This section is from the book "The Gardener's Monthly And Horticulturist V24", by Thomas Meehan. See also: Four-Season Harvest: Organic Vegetables from Your Home Garden All Year Long.
"T. F. B ," Allegheny, Pa., writes: "On reading the following item I deemed it so very unjust that I clipped it for your judgment:
" In other cities the attention of the boards of health have been called to the fact that where the ailanthus trees grew, in a great many instances persons have been poisoned, and they have been declared unhealthy and their removal ordered from the public streets and parks. The trees are cultivated in the cities because they give much shade and will thrive when other trees will die. Pittsburg and Allegheny have many of these trees. In the Allegheny parks a number of the walks are bordered with the ailanthus trees, and in the East End and other parts of this city, they are found in abundance".
"The ailanthus is in frequent demand, on account of its quick growth, and although common here yet I never heard so serious a charge made against it. However, on referring to the U. S. Dispensatory, thirteenth edition, Ailanthus glandulosa is found described under the 'Non officinal Medicines,' and it is stated that 'Prof. Heltet, of the marine medical school at Toulon, France, experimented on dogs with the powdered bark - powdered leaves and various preparations of the bark. As a general result they were found to possess cathartic and anthelmintic properties. The oil of the bark is so powerful that persons exposed to the vapors, in preparing the extract, are liable to be seized with vertigo, cold sweats and vomiting. A fact worthy of remark is that neither the bark nor its preparation, taken internally, produce vomiting in man, while this effect is determined by the inhalation of its vapors when boiled.'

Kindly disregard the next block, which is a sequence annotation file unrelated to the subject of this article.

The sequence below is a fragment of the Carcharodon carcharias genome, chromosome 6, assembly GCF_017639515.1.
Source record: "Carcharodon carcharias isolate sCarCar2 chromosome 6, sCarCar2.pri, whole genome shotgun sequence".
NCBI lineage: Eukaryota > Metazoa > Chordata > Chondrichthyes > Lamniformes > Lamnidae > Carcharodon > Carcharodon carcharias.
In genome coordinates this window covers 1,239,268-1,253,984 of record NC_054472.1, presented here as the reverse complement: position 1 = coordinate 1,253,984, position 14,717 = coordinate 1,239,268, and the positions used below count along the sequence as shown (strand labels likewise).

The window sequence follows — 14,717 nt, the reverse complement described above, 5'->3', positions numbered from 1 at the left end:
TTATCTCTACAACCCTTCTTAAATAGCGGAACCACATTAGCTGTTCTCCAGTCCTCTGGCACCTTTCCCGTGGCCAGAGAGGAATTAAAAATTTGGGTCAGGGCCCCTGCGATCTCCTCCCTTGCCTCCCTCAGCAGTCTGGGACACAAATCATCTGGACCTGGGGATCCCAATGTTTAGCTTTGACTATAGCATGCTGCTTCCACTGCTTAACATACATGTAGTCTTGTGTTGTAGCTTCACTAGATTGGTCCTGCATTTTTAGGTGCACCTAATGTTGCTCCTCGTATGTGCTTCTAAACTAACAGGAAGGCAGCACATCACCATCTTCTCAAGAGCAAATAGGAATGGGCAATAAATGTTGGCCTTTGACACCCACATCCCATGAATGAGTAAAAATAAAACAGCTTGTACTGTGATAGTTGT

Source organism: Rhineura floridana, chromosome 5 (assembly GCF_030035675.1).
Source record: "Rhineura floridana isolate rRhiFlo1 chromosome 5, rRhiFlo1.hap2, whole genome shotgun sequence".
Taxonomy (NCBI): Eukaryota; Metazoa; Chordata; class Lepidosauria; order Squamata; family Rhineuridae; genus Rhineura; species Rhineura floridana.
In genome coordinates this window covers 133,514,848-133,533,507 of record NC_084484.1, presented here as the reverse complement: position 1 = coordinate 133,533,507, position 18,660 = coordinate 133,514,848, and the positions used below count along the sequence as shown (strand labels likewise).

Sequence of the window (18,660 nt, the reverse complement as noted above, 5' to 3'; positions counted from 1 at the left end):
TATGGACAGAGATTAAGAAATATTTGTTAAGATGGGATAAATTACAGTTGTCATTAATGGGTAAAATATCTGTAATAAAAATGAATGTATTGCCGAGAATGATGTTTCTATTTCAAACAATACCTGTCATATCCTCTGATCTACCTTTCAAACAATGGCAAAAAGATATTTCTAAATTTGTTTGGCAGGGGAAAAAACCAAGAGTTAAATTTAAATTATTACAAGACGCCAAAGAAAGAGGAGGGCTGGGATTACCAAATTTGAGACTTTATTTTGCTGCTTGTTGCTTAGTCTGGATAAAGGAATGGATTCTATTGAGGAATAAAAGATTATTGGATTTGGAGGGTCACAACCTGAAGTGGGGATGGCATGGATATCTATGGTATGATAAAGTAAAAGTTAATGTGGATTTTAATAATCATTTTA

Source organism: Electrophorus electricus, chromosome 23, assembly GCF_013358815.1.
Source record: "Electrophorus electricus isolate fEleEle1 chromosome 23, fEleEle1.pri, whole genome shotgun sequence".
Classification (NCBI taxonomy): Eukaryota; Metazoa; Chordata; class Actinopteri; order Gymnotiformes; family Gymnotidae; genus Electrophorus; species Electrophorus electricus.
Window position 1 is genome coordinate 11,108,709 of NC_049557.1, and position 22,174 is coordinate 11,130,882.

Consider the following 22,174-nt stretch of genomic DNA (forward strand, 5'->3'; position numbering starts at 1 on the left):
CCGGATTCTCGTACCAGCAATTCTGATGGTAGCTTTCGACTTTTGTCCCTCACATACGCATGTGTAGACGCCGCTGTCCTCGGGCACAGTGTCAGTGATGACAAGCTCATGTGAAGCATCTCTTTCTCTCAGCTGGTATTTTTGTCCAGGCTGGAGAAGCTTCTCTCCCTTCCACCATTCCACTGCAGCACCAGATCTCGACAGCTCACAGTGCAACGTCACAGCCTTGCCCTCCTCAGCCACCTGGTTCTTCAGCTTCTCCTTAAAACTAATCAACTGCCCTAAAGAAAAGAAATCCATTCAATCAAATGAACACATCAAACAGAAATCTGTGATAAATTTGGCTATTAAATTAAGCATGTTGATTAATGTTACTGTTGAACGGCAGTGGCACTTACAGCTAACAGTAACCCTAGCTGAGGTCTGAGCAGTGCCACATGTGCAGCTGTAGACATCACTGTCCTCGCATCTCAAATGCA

" From the foregoing there seems to be ground for the serious charge. Is it not probable that the odorous principle (volatile oil) of the flowers is analogous to the oil of the bark ? If so, it would explain what to me at first seemed an unfounded assertion. The pistillate variety of A. glandulosum being exempt from this nauseous odor, why not plant it, as recommended in a former number of the Monthly".
[It will be a bad day for Pittsburg and Allegheny should a crusade arise against the ailanthus. Thousands of trees have "pisen in lem," as some of the ignoramuses say of the allanthug, and a great deal more than ever the allanthus has. There is infinitely more poison in an oleander, yet we have seen big bushes in scores of Pittsburg yards without any one complaining of ever being hurt.
In early times the allanthus was believed to be a Rhus, and to this day it is known as the "Varnish tree in Japan" in many parts of France, which is very nearly or quite the same as our poison ash, Rhus venenata. It is more than likely that what poisonous reputation many yet adhere to the plant, is the remains of the old confusion of names.
A tenant house on the property of the writer has been surrounded by ailanthuses for at least a quarter of a century, with not a breath of suspicion as to any poisonous effusion from them.
You may depend on it that any serious noxious quality from them is all nonsense. - Ed. G. M].